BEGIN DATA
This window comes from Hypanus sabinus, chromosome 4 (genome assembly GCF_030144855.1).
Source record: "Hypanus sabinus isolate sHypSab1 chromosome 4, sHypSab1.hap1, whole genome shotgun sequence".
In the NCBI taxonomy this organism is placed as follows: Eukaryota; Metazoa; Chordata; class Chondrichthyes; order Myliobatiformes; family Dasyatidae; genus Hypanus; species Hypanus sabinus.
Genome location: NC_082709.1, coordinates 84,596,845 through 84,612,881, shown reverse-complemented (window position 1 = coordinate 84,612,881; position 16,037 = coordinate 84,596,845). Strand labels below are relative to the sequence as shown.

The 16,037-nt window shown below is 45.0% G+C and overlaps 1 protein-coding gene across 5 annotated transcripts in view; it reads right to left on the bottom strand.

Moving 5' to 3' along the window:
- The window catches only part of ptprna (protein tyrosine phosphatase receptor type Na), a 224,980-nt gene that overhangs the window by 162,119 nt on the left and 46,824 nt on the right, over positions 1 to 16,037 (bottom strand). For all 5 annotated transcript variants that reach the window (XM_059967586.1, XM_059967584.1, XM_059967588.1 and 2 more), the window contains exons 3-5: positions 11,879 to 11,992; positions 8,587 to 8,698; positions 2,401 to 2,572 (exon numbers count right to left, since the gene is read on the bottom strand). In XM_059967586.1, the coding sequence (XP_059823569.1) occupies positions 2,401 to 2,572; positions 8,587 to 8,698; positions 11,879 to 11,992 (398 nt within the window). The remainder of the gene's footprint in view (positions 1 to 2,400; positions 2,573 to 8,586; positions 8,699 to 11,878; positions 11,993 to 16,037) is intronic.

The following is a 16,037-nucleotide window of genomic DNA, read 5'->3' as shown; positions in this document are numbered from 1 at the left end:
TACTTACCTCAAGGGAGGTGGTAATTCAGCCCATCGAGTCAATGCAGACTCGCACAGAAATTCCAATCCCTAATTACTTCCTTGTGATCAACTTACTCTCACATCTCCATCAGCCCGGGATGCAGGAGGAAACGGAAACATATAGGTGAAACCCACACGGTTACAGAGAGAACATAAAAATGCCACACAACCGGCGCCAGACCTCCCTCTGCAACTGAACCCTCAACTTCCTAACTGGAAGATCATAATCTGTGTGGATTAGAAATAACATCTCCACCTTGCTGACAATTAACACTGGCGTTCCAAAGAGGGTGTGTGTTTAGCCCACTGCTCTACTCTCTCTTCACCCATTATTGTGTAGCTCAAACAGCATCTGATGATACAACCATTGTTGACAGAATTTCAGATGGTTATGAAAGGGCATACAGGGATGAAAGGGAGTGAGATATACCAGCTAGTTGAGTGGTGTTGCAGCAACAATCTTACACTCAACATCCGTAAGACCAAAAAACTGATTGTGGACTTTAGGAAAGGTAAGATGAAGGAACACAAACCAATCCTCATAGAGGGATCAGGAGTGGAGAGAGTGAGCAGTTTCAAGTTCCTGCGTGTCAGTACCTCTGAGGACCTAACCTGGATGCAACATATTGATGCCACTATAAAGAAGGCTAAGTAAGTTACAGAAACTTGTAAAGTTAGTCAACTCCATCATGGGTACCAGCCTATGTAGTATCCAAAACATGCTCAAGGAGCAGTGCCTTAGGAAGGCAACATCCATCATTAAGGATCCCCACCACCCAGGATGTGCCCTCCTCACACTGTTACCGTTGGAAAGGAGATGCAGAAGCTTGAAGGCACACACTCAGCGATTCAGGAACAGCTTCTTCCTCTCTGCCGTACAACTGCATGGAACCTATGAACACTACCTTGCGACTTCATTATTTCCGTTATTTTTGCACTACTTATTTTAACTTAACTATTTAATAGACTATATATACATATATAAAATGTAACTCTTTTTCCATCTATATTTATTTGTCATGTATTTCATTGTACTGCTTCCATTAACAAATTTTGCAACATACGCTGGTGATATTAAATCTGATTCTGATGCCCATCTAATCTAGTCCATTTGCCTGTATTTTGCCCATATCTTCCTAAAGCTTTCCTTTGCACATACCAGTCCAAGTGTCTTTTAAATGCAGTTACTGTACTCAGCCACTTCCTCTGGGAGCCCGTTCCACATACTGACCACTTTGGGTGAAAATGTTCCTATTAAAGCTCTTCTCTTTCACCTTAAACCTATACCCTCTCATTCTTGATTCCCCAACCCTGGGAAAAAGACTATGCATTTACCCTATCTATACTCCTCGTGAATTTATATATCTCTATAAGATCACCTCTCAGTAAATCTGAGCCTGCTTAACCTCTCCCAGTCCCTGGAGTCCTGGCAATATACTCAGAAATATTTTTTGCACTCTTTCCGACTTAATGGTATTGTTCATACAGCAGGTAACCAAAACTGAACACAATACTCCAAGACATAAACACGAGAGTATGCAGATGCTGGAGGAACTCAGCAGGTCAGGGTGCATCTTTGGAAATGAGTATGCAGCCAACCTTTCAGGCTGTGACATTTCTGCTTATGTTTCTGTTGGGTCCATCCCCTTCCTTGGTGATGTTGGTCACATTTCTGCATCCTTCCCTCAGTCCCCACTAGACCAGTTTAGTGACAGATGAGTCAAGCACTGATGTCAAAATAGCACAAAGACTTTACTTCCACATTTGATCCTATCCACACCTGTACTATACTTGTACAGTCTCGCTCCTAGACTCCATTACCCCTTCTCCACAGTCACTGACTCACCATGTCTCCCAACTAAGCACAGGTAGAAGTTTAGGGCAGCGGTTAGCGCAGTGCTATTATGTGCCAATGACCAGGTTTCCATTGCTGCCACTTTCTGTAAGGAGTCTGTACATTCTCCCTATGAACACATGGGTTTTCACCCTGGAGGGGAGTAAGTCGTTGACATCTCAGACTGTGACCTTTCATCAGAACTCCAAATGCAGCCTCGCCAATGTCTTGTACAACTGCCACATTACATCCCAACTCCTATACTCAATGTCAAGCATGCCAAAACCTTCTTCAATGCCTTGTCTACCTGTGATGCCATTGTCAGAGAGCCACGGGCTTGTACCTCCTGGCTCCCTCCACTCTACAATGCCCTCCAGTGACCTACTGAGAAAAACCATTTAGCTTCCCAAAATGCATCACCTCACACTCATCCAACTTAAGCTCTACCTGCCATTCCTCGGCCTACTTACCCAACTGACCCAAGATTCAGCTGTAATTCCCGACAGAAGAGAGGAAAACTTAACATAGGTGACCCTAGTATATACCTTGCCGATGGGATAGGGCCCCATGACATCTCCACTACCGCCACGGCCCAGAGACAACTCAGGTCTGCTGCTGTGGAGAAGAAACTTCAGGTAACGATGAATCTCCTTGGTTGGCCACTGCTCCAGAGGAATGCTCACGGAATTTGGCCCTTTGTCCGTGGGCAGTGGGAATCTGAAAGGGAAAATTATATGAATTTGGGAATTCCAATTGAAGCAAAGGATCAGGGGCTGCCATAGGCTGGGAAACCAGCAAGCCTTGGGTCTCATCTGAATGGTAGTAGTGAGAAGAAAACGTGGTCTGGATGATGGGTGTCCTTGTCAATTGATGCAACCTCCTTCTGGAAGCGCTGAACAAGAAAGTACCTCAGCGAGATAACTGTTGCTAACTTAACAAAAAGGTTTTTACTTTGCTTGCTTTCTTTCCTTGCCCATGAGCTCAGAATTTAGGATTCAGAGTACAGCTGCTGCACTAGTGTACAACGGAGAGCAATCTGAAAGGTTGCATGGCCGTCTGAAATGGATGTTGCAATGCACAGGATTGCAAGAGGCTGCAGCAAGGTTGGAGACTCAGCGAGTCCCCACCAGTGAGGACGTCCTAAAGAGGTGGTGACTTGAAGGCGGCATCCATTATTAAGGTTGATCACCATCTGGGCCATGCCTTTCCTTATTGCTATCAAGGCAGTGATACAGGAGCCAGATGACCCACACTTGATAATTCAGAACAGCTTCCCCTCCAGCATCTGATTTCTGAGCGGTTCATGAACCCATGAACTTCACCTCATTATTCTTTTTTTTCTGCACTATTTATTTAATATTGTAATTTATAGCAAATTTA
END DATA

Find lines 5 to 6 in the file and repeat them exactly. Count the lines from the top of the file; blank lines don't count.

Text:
The 16,037-nt window shown below is 45.0% G+C and overlaps 1 protein-coding gene across 5 annotated transcripts in view; it reads right to left on the bottom strand.

Moving 5' to 3' along the window: